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Many have roots in France’s former colonial Empire and are thus black or brown skinned. A very large proportion – just like those who were being abused during the King era – are from African backgrounds, and they continue to suffer rank discrimination to this day.

In which case, it would have been entirely logical to make sure that at least some of the children chosen to make their “I Have a Dream” speech were from such minority backgrounds. As King himself put it: “I have a dream that one day little black boys and girls will be holding hands with little white boys and girls.”

Instead, the children selected were all of “traditional” French heritage, to use the euphemism favoured by many nationalists in a country which regularly votes en masse for the far-Right Rassemblement National (National Rally, NR). Its leader, Marine Le Pen, is from a political dynasty that has routinely discriminated against immigrants, and particularly those who are non-white. Her father, party founder Jean-Marie Le Pen, is a convicted racist, anti-Semite and Islamophobe who remains hugely popular with the NR rank-and-file.

Bigoted sentiment is by no means the exclusive domain of such extremists either. Attal, who is extremely close to President Emmanuel Macron, claims to be a moderate but thinks nothing of spreading prejudice for political capital.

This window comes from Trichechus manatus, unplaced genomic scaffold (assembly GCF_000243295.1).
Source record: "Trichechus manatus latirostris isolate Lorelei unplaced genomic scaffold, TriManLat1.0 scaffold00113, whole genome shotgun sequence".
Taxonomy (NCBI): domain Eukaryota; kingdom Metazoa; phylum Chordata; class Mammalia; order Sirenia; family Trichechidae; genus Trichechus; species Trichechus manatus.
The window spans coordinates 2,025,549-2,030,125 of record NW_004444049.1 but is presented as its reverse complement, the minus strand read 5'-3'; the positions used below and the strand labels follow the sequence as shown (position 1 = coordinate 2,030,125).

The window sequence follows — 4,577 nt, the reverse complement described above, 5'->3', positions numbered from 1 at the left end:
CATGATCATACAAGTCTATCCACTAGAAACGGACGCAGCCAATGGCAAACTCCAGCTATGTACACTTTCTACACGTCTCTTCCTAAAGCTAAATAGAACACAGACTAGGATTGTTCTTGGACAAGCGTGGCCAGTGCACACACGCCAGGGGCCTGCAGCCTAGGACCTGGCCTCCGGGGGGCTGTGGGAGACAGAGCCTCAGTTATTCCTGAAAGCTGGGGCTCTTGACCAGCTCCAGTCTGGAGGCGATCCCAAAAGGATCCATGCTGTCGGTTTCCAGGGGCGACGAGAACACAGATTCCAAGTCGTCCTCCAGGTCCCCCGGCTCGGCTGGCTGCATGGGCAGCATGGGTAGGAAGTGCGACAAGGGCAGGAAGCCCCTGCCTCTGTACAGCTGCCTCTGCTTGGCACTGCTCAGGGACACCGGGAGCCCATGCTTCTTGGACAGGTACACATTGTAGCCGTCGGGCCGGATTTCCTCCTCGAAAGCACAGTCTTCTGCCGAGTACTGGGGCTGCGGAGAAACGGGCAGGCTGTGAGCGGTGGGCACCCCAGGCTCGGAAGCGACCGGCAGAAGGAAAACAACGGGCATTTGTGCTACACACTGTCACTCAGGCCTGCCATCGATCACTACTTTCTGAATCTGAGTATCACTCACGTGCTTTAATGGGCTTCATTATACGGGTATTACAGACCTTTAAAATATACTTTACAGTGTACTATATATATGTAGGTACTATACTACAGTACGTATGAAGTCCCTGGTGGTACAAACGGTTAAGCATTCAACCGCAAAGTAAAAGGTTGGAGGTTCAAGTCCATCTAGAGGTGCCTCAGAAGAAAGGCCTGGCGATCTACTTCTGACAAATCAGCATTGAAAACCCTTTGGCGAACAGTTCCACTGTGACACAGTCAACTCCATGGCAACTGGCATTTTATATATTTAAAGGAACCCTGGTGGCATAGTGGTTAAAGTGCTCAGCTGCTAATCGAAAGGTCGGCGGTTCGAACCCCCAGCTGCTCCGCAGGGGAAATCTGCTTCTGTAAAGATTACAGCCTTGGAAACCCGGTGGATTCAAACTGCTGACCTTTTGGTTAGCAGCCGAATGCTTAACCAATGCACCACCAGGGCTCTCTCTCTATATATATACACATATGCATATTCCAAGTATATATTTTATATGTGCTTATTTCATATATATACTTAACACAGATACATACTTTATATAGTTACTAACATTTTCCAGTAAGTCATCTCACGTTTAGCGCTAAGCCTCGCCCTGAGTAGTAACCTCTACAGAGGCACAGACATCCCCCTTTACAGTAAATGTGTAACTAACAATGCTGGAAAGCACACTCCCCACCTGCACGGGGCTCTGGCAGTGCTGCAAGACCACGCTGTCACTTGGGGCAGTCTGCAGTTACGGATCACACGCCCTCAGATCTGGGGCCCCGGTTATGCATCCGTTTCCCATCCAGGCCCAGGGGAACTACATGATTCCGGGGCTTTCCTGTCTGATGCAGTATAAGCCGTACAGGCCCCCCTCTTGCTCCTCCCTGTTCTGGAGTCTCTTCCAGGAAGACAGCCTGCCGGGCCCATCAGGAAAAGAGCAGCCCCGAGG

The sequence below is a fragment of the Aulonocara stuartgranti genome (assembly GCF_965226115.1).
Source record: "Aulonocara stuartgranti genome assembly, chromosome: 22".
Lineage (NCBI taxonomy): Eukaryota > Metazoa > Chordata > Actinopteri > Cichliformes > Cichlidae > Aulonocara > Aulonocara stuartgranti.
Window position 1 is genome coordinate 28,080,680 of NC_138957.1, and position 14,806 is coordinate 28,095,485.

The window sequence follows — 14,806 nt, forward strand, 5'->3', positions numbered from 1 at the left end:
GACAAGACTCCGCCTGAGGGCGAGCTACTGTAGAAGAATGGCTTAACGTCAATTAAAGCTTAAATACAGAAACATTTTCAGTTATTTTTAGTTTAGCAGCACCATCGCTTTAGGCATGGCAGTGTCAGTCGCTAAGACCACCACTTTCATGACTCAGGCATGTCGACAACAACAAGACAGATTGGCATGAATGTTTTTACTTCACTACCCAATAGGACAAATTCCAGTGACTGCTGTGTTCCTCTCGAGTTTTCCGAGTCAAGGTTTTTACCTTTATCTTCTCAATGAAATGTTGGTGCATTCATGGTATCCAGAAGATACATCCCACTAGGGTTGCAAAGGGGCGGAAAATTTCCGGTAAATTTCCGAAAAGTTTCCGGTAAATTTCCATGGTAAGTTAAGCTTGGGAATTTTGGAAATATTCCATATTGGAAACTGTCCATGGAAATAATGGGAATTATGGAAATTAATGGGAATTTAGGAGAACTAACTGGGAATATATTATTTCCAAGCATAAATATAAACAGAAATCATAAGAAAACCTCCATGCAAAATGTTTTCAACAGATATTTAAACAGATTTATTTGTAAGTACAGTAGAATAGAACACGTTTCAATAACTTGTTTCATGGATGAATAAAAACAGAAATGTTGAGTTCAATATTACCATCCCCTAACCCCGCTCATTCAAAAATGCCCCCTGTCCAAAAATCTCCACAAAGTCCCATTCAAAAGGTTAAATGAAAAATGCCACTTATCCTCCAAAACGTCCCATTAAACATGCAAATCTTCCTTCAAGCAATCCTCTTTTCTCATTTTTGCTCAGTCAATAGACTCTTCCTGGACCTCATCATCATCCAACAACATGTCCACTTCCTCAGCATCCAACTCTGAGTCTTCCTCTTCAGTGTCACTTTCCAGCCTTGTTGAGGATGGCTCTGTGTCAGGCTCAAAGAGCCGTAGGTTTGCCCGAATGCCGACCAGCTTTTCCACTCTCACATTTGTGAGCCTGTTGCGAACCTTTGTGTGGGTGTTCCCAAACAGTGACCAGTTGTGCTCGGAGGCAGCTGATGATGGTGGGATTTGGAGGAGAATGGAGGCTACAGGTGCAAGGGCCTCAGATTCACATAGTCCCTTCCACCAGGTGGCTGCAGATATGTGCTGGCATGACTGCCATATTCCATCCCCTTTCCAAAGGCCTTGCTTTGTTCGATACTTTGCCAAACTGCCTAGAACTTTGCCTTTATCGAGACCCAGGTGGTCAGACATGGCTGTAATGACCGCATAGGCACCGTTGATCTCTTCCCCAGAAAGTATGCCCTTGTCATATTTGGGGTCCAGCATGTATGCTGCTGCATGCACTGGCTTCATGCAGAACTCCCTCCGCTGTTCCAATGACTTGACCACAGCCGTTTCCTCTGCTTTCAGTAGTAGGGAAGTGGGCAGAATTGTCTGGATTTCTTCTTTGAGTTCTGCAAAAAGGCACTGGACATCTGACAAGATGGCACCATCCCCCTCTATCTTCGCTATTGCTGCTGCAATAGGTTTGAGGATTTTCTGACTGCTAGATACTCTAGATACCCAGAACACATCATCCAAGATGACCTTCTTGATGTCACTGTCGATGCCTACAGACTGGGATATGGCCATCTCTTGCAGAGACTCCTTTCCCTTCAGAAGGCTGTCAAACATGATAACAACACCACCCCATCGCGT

Just before the King polemic, Attal was widely criticised for banning girls in state schools from wearing the abaya – a robe associated with Muslims, including plenty with brown skin. Attal alleged this was in line with France’s strict secularism laws – ones that ban religious symbols in most public places.

In turn, Loubna Regui, president of the ELF-Muslim Students of France, said such a move was “inherently racist”, because it made an issue of the kind of clothes ordinary Muslim women and girls choose to wear, so demonising them, and leaving them open to abuse.

Critics of the online video were similarly scathing, with Paris councillor Raphaëlle Rémy-Leleu among the many who denounced its “cynicism, stupidity and absurdity”.

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In fact, abayas are not overtly religious garments, but ones that say more about a wearer’s cultural links with Africa or the Middle East than any devotion to Islamic scripture. Enforcers of the ban will certainly find it hard to tell the difference between a loose-fitting abaya and other types of long dress.